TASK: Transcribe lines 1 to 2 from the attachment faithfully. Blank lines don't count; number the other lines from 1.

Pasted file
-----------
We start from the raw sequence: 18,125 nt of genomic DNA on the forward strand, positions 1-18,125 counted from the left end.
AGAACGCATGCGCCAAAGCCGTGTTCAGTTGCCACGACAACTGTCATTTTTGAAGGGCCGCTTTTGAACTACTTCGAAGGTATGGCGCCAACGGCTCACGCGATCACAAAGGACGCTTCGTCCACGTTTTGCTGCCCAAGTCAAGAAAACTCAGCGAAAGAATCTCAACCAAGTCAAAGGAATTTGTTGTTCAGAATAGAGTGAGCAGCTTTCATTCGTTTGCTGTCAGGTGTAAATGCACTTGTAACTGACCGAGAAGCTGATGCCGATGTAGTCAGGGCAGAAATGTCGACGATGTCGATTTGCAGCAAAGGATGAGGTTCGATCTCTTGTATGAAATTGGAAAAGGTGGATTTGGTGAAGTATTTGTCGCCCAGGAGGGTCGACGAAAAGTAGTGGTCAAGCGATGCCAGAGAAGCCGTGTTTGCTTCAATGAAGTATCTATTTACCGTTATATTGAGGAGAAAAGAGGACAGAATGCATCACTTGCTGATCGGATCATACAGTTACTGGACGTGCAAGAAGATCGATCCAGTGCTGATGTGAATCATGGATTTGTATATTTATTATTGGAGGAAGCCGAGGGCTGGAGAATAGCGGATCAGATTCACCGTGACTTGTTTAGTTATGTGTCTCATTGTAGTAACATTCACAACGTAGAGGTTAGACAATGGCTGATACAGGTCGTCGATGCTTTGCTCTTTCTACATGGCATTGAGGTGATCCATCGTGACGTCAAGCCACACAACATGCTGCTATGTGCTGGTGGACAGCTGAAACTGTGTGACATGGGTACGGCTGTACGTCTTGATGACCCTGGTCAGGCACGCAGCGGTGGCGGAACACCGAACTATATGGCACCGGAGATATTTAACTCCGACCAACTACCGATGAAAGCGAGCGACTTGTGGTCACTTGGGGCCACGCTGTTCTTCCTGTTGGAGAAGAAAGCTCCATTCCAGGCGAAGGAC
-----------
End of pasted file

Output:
We start from the raw sequence: 18,125 nt of genomic DNA on the forward strand, positions 1-18,125 counted from the left end.
AGAACGCATGCGCCAAAGCCGTGTTCAGTTGCCACGACAACTGTCATTTTTGAAGGGCCGCTTTTGAACTACTTCGAAGGTATGGCGCCAACGGCTCACGCGATCACAAAGGACGCTTCGTCCACGTTTTGCTGCCCAAGTCAAGAAAACTCAGCGAAAGAATCTCAACCAAGTCAAAGGAATTTGTTGTTCAGAATAGAGTGAGCAGCTTTCATTCGTTTGCTGTCAGGTGTAAATGCACTTGTAACTGACCGAGAAGCTGATGCCGATGTAGTCAGGGCAGAAATGTCGACGATGTCGATTTGCAGCAAAGGATGAGGTTCGATCTCTTGTATGAAATTGGAAAAGGTGGATTTGGTGAAGTATTTGTCGCCCAGGAGGGTCGACGAAAAGTAGTGGTCAAGCGATGCCAGAGAAGCCGTGTTTGCTTCAATGAAGTATCTATTTACCGTTATATTGAGGAGAAAAGAGGACAGAATGCATCACTTGCTGATCGGATCATACAGTTACTGGACGTGCAAGAAGATCGATCCAGTGCTGATGTGAATCATGGATTTGTATATTTATTATTGGAGGAAGCCGAGGGCTGGAGAATAGCGGATCAGATTCACCGTGACTTGTTTAGTTATGTGTCTCATTGTAGTAACATTCACAACGTAGAGGTTAGACAATGGCTGATACAGGTCGTCGATGCTTTGCTCTTTCTACATGGCATTGAGGTGATCCATCGTGACGTCAAGCCACACAACATGCTGCTATGTGCTGGTGGACAGCTGAAACTGTGTGACATGGGTACGGCTGTACGTCTTGATGACCCTGGTCAGGCACGCAGCGGTGGCGGAACACCGAACTATATGGCACCGGAGATATTTAACTCCGACCAACTACCGATGAAAGCGAGCGACTTGTGGTCACTTGGGGCCACGCTGTTCTTCCTGTTGGAGAAGAAAGCTCCATTCCAGGCGAAGGAC